And here you thought I’d be too focused on sex to talk about Asian American contributions to civil rights. I’m a supporter for the establishment of a Korematsu Day in the U.S. It’s a minor step in lifting the heavy curtain of the monoracial European American culture.
No discussion on this subject can ignore Asian American powerhouse from the bench… Judge Denny Chin of the U.S. Court of Appeals for the Second Circuit. I came upon an older article from an NYU piece in 2011 with some compelling points he makes on race and law as it relates to Asian Americans in the 12th annual Korematsu Lecture, “Great Asian-American Trials.” (http://www.law.nyu.edu/news/chin_korematsu_2011)
“Asian Americans have played a prominent role in American legal history,” said Chin. “Even when you take constitutional law in your first year of law school, you learn about some of the important legal developments involving Asian Americans.” He enumerated the most famous examples, including the Chinese Exclusion Act, Yick Wo v. Hopkins, U.S. v. Wong Kim Ark, Takao Ozawa v. U.S., and Korematsu v. U.S.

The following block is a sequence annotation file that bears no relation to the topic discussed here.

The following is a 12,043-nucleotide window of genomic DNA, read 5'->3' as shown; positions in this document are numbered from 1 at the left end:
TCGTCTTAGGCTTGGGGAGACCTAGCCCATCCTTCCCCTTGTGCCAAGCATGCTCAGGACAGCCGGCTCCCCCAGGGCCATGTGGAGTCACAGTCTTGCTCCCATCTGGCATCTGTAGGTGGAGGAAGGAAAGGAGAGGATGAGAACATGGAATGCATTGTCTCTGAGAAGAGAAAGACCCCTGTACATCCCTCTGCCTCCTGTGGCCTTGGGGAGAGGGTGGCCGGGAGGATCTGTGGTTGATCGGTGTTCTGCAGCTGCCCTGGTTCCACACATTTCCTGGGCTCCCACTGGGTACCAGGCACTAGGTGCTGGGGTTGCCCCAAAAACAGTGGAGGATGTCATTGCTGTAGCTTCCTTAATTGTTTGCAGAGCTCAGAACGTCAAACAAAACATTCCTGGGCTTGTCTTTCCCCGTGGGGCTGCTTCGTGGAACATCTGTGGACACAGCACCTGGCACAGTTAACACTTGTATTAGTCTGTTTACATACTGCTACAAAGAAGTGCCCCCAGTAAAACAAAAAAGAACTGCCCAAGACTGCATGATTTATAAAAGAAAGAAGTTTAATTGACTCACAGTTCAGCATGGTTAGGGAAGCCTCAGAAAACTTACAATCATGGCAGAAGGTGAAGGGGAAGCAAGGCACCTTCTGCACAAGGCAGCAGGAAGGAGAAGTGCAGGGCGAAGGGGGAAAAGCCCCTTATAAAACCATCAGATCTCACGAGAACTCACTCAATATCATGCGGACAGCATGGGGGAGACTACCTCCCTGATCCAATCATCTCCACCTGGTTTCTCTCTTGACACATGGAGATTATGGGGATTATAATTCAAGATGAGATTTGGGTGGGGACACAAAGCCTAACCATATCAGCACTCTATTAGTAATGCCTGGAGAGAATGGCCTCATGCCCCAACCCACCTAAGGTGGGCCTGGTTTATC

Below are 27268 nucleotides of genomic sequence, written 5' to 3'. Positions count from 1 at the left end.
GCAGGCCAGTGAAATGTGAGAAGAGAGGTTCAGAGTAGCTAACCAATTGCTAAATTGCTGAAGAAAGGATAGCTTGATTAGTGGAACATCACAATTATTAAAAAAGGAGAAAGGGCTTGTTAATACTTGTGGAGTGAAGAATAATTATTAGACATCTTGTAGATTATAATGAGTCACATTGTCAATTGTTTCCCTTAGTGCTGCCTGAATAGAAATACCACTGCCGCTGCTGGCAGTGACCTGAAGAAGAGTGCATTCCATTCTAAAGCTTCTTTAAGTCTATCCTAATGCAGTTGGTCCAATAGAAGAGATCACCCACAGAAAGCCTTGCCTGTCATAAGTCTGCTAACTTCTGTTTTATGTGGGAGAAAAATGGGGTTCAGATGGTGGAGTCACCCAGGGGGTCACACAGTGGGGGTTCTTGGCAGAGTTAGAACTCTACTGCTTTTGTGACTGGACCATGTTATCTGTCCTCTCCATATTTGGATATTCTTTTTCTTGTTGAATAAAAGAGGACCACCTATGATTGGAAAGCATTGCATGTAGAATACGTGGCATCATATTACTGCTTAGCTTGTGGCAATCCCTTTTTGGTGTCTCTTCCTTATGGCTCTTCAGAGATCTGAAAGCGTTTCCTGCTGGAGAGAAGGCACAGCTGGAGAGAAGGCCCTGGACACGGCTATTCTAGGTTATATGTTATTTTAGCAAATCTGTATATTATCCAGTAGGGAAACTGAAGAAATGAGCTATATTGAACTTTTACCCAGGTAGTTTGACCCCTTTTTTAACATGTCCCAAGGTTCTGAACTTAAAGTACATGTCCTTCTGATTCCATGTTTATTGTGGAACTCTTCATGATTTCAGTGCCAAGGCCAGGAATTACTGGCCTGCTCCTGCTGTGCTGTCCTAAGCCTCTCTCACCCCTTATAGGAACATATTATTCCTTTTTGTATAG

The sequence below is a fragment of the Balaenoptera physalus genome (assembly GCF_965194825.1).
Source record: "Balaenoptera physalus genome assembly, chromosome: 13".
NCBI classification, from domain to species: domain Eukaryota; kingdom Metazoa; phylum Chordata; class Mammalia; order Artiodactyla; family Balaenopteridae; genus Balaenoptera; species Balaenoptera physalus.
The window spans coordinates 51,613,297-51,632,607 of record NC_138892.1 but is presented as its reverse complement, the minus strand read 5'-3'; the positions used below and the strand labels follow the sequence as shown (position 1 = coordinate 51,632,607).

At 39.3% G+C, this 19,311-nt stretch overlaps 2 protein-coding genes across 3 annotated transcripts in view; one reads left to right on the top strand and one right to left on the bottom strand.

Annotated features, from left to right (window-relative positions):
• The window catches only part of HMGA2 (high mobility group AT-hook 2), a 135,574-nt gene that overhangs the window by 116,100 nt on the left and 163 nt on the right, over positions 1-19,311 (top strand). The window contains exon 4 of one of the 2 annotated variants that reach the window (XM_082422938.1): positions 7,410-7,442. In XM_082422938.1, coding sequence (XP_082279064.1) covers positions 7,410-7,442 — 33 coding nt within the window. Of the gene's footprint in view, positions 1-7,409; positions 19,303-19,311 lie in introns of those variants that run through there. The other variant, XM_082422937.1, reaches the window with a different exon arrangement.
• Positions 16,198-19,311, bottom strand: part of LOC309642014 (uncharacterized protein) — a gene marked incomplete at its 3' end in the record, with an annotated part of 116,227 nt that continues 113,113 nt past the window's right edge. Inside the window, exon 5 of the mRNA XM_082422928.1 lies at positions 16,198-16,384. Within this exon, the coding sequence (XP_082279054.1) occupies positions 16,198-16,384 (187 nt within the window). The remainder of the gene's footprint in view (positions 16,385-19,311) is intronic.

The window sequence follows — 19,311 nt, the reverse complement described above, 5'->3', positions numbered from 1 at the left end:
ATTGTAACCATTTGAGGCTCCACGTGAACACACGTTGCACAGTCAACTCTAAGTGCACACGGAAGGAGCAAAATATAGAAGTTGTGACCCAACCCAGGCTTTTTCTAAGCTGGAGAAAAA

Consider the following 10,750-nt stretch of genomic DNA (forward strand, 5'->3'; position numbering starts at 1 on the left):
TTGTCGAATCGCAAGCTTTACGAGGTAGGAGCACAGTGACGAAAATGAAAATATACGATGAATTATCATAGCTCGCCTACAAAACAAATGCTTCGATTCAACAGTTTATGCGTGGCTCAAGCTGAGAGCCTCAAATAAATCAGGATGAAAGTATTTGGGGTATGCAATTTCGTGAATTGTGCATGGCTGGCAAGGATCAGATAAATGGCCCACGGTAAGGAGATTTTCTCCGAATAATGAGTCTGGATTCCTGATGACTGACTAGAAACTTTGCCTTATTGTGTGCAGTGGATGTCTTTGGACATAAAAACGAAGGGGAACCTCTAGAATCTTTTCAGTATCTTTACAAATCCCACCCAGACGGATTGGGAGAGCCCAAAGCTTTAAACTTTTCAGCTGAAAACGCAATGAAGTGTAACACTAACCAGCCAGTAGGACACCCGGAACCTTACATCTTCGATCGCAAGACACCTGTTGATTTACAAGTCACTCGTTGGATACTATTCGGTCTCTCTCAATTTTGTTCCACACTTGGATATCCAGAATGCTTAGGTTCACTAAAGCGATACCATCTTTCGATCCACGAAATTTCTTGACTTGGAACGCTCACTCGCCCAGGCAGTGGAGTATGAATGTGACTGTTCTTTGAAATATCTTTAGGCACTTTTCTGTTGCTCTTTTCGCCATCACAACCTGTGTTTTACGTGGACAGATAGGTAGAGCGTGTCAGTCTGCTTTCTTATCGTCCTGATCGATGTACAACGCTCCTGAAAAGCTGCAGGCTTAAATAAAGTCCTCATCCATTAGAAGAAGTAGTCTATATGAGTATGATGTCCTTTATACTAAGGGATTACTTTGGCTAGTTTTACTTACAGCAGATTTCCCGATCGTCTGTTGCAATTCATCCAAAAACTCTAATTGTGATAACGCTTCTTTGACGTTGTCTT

According to the article, he does, along with the Asian American Bar Association of New York, original trial transcripts reenactments in “dramatic theatrical presentations” which get shown at the National Asian Pacific American Bar Association’s annual convention.
Chin addresses the multiple trials for the bias-motivated beating death of Vincent Chin in 1982. Here, he articulates my primary reason for supporting a Korematsu Day.
“The arc of justice sometimes bends under the pressure of national crisis,” said Chin. “Sometimes the system just does not work well…. There has been a double standard applied to Asian Americans…. Trial lawyers sometimes talk in terms of wins and losses. Here, the record was abysmal…. If the need ever arises again, we must do better.”
But the coram nobis decision in April 1984 vindicated Fred and his fellow internees. Judge Marilyn Hall Patel in vacating Fred’s conviction, noting that “Korematsu v. United States stands as a caution that in times of distress, the shield of military necessity and national security must not be used to protect governmental actions from close scrutiny and accountability.”
Before the decision, Fred was reluctant to speak even to his own children about his original case. After the decision, Fred went on to champion the cause of civil rights and civil liberties, not only seeking redress for Japanese Americans who were wrongly interned, but traveling around the country to advocate for the civil rights of other victims of profiling and discrimination with national security as a justification.
A fun fact? N.D.Cal. judge Marilyn Hall Patel, who was an excellent judge but now retired, was an AMWF pioneer herself!
Learn more at the Asian Law Caucus.